Better Icebreaker Question #4: What's your high and low?
We've all been in those awful situations where we have to go around the room and introduce ourselves and answer some stupid question. Or those times when someone from the stage is facilitating group activities and we have to go around and introduce ourselves to everyone. No one likes to do those things, especially given the questions we're forced to answer.
And because I hate those crappy questions so much, I'm here to offer you an alternative for discussion starters, silence fillers, and introduction topics.
Why this question is a good one:
We've been trying to come up with questions that allow people to tell stories, because stories make us remember better. Stories convey information in a way that we remember because there are distinct parts to the information shared, such as a beginning, an end, a conflict and its resolution.
And, so, this question about high points and low points always comes with a story attached.
This is a question my family has been doing for years, after my mom saw The Story of Us and declared that the only redeeming feature of the entire film was this dinner-table ritual. Since then, we've incorporated it into our Sunday brunches, our vacations, our holiday meals, and nearly any other gathering that provides time for sharing and updates.
I've used this question in my weekly meetings with teenagers and in church gatherings. At first, many attendees are a bit apprehensive, but over the course of a few weeks, once they begin to see that this is a staple and a routine, many even begin to come prepared with an answer.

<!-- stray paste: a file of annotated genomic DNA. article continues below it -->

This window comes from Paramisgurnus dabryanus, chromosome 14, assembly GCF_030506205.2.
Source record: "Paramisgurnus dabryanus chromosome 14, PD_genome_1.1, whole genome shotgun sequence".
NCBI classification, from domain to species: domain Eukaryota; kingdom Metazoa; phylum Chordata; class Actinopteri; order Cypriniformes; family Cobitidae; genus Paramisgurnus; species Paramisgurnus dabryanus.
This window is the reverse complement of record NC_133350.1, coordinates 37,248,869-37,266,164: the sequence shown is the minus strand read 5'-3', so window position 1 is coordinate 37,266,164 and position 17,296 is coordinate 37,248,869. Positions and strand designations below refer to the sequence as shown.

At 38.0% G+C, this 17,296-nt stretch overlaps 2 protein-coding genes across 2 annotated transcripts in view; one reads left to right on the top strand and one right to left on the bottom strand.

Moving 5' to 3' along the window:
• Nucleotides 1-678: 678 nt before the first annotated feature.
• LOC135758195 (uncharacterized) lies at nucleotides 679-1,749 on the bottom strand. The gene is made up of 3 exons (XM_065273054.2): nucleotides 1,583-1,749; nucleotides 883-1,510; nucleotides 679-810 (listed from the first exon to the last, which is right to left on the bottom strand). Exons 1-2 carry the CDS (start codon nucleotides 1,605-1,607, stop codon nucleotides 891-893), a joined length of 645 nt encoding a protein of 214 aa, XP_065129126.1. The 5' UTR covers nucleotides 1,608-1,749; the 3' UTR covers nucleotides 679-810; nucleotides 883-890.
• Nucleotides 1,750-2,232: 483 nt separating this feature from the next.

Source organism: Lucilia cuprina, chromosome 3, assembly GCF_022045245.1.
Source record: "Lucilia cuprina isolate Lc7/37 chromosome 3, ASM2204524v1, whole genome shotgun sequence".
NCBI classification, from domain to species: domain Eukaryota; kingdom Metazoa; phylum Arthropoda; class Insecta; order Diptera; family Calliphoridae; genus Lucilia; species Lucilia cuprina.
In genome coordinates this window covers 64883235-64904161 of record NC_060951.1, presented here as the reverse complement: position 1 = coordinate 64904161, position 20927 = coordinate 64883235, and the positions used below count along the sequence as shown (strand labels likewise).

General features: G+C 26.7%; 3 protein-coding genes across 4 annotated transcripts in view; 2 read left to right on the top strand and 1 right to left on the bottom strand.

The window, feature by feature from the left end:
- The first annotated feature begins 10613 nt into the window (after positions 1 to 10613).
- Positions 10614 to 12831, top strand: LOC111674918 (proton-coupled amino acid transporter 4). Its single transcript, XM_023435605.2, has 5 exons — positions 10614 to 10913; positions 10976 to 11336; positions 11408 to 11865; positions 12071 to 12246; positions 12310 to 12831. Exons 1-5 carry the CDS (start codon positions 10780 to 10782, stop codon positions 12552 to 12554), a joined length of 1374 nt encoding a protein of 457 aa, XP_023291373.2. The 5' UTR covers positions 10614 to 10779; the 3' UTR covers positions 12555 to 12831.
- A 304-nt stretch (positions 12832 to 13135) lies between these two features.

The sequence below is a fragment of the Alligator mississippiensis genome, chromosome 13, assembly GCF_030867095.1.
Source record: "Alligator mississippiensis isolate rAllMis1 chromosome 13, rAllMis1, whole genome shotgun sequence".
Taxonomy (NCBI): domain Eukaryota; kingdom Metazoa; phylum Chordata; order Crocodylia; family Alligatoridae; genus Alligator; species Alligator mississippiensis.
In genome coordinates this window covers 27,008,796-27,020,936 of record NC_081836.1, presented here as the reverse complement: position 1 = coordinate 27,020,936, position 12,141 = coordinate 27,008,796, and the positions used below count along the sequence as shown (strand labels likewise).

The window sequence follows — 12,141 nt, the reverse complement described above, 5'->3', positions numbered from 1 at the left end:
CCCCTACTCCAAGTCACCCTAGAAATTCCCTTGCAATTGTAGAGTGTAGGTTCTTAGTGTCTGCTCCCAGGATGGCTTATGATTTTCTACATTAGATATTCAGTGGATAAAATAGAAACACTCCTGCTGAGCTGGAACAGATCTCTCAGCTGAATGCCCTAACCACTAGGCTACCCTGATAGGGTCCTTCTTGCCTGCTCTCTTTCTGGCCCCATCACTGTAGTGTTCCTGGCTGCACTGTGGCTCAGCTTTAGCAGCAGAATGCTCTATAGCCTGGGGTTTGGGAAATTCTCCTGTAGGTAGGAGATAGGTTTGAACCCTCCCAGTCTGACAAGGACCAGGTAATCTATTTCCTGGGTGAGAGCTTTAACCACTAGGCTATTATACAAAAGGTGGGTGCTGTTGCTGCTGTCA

One of the best things about this question is that it allows for coworkers and colleagues to see the life side of peoples' work/life balance. You begin to hear about someone else's trip to the mall, a kid's soccer game, a humorous anecdote about grocery shopping or driving, a deep story about meeting someone for the first time, a horror story about a date, or anything else that happens to us outside of our working hours. In essence, this question allows us to see that there are real people at our conferences and staff meetings. This then helps shape how we communicate during the rest of our time together.
We begin our time at the story each week with this simple question. We then go around the circle allowing each person to answer the question as he or she chooses. We hear about how someone hates their job, we hear about the mother that is coming for a visit, and we hear about the great concert someone went to. We hear about life. And that's really what we're all running around trying to find: some other people to live experience with.
So, this is a great, albeit disarming and nearly intimate, question, which is why we've saved it for last. Dare to peel back the bureaucratic layers of corporate isolation and professionalism and open your meetings and gatherings with honest confession of what life is like on the outside. We promise that the risk of vulnerability is well worth the reward of getting to know someone a little bit better.
As I've alluded to, this question works best in settings where people meet on a regular basis. And, it may take a few times for people to get in the swing of answering it. Therefore, it may not work as well as a workshop where attendees will see each other once and then disperse elsewhere. But, don't let that stop you from trying it. We've been surprised at what people have been willing to share even in settings where they're meeting others for the first time.
About the series:
Better Icebreaker Questions is a series to help you have better meetings, gatherings and conversations. Use these questions during your next staff meeting, neighborhood gathering or first date. Thank my by buying something from this store.